Queensland Schools Get Smart With Organic Waste - 96five Family Radio

Queensland Schools Get Smart With Organic Waste

Students across Queensland will have the opportunity to get their green thumbs dirty as part of the Organics Waste Smart Schools Program.

By 96five Thursday 9 Dec 2021EducationReading Time: 2 minutes

Hundreds of Queensland schools have applied to join the Organics Waste Smart Schools Program, which will help schools turn schoolyard food waste and garden rubbish into compost, worm farms and circular waste systems.

“We received a staggering 250 applications from state schools wanting to reduce their organic waste by motivating their communities to turn food and garden scraps into useable compost and other materials,” Environment Minister Meaghan Scanlon said.

“I am pleased to announce that we have now selected 217 successful projects that we will support with total funding of almost $500,000.

“The Organic Waste Smart Schools Program allows schools to apply for up to $2500 for projects such as composting and worm farm systems, behaviour change initiatives, circular food waste systems and more.”

Ms Scanlon said schools showed a great deal of imagination in coming up with projects that would encourage young students to become environmentally conscious adults by putting systems in place at school and at home to cut down on organic waste going to landfill.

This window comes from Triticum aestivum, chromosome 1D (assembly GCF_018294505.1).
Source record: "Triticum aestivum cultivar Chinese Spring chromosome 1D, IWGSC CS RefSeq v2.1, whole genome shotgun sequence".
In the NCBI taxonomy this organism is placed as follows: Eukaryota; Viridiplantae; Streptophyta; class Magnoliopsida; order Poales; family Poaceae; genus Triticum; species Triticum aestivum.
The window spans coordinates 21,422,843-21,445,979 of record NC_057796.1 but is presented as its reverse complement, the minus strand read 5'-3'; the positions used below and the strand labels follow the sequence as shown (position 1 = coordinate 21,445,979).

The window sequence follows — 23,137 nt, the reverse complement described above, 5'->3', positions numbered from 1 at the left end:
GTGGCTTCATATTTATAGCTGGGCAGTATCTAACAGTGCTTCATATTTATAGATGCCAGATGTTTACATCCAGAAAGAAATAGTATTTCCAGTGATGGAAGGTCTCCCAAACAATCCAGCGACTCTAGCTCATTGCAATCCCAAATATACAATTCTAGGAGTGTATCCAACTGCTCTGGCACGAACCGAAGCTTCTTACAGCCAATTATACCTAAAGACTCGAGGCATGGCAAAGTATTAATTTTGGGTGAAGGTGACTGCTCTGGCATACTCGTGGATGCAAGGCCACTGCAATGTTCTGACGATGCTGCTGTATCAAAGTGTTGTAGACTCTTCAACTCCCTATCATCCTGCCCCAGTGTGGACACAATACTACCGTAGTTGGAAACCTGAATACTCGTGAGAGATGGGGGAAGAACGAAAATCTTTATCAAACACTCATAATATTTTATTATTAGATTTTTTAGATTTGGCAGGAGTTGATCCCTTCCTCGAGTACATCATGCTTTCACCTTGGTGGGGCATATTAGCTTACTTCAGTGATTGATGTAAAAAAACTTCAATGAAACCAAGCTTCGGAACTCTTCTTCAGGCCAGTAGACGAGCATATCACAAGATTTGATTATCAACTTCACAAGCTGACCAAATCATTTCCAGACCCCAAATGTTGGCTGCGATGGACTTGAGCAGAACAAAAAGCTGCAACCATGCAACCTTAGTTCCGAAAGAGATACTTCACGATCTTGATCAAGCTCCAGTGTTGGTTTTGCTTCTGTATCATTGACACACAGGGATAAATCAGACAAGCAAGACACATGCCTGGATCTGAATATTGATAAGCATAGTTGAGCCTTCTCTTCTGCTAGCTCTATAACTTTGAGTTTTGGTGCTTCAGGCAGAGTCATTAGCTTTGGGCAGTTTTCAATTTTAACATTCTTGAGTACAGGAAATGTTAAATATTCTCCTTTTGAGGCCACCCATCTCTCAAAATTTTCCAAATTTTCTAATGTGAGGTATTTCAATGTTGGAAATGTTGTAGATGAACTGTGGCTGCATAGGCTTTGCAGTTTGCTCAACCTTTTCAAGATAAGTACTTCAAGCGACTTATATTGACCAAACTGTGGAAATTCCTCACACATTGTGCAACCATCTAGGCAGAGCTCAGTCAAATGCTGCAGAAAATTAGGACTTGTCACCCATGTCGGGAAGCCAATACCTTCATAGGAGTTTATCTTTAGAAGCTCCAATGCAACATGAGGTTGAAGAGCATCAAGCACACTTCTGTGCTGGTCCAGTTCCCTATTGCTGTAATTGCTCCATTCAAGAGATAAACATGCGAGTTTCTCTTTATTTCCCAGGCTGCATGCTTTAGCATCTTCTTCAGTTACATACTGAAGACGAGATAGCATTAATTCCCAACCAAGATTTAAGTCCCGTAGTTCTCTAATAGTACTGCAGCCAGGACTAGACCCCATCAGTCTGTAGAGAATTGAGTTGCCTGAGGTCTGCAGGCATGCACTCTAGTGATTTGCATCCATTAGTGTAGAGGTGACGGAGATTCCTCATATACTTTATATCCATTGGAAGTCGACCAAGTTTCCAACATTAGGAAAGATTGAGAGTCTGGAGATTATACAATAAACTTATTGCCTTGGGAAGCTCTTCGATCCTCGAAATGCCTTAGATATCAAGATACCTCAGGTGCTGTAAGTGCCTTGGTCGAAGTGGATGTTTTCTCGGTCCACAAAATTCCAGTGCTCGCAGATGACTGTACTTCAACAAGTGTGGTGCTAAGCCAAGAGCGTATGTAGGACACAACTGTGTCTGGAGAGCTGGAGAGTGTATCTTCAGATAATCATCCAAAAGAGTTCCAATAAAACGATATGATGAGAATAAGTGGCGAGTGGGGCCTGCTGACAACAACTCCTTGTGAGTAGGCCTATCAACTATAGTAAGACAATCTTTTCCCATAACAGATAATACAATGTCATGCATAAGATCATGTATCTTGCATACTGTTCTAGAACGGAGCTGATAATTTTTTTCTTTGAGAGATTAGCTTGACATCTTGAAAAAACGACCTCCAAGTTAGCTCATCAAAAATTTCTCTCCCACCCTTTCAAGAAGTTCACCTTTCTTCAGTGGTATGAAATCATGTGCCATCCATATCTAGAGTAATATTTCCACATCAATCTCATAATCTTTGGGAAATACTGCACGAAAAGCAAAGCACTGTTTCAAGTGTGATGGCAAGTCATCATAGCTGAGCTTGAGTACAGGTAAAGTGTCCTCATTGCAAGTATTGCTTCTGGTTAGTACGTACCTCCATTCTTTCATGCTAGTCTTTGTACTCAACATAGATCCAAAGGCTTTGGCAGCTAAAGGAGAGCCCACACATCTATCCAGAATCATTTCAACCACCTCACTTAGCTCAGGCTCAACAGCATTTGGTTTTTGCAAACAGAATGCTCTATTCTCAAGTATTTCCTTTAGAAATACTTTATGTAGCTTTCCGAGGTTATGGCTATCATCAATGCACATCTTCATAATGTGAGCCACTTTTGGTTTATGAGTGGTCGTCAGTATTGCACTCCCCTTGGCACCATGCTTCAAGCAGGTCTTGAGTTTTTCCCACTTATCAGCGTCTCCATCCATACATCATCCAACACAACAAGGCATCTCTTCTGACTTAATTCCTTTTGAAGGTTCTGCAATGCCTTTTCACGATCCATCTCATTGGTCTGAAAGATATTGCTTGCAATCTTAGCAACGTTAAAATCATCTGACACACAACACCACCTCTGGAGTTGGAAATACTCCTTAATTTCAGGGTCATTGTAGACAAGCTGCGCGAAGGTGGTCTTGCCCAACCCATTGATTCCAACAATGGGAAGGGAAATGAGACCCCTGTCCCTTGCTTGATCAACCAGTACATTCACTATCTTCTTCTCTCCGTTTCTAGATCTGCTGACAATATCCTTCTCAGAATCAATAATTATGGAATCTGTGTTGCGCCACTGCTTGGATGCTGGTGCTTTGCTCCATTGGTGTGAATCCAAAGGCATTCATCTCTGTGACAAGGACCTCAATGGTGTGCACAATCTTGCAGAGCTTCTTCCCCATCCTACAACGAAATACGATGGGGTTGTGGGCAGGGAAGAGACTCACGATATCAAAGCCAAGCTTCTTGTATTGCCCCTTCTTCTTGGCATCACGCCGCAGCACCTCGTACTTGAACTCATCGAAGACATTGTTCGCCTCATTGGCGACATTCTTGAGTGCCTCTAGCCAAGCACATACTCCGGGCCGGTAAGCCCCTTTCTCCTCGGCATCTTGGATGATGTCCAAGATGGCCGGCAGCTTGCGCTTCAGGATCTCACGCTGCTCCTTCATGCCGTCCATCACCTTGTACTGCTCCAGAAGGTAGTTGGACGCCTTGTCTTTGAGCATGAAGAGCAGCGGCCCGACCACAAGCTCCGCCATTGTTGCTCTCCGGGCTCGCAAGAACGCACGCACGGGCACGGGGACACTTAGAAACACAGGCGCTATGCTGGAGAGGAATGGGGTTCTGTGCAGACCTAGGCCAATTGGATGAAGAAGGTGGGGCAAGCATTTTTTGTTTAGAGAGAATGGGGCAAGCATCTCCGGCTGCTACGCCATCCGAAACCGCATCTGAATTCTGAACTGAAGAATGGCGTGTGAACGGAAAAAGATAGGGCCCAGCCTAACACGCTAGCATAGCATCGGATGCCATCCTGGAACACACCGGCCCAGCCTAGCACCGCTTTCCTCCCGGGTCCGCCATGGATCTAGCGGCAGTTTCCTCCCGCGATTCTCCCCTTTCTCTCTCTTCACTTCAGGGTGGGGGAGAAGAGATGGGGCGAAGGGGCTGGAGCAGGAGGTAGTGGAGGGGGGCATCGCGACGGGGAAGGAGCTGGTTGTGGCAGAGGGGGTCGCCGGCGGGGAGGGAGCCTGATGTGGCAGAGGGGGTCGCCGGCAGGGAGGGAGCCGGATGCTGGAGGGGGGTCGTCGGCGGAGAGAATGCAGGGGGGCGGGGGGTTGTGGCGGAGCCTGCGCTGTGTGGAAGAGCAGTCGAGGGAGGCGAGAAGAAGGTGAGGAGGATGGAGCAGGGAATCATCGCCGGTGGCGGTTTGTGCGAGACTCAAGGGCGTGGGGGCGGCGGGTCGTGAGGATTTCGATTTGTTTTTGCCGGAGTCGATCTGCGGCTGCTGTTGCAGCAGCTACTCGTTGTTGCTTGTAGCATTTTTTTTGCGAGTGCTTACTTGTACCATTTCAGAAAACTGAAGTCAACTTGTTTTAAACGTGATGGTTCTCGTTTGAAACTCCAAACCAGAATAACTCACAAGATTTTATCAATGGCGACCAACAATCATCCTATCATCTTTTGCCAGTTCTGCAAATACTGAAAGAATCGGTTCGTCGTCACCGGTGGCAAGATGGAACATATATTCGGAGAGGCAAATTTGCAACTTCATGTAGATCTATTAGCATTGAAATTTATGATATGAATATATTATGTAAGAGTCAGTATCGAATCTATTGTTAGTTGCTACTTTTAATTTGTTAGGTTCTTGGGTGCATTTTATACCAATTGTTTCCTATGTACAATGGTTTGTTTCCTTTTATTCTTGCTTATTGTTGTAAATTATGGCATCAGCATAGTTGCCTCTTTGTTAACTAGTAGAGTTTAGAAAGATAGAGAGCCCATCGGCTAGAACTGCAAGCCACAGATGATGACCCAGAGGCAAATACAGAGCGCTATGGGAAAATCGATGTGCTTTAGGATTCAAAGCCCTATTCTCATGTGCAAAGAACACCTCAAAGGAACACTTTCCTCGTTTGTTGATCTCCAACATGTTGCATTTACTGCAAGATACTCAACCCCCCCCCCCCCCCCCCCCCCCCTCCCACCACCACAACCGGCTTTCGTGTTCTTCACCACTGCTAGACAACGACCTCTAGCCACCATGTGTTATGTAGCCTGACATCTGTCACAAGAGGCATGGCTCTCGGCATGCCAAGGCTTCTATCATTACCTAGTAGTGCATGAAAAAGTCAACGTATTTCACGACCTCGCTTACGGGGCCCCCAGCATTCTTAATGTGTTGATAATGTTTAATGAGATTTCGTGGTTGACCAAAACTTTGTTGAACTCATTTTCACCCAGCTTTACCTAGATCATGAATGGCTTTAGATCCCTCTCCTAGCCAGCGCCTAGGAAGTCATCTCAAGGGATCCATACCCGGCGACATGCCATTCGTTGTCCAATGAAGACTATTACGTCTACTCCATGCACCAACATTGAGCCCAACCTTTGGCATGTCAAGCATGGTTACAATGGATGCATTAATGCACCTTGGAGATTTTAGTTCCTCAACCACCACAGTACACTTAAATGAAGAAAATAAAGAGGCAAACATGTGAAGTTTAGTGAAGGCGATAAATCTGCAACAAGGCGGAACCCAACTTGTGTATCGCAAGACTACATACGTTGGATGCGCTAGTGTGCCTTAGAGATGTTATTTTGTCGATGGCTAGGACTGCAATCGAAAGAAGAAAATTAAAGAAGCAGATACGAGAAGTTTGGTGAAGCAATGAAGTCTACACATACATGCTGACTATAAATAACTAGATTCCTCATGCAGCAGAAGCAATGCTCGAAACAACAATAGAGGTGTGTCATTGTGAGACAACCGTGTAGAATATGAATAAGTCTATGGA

“For example, Nundah State School will be installing compost bins and the Currumbin Community Special School will establish a worm farm and garden bed,” Minister Scanlon said.

“Home Hill State School will become involved in sustainable agriculture, Cranbrook State School will work with Bokashi bins and chickens, Mundubbera State School is going to care for two goats, and the Capella State School is going to purchase bins to separate waste.”

Ms Scanlon said there was “a wave of momentum” in Queensland communities looking to reduce their waste, increase their recycling and reduce greenhouse gas emissions.

“Avoiding and reducing organic waste is a strong first step,” Minister Scanlon said.

“Organic matter, such as food and garden waste, make up to 50 per cent of what goes in domestic waste bins.

“This program allows us to help educate the next generation about how to reduce, reuse and recycle, which benefits everyone in the long run.”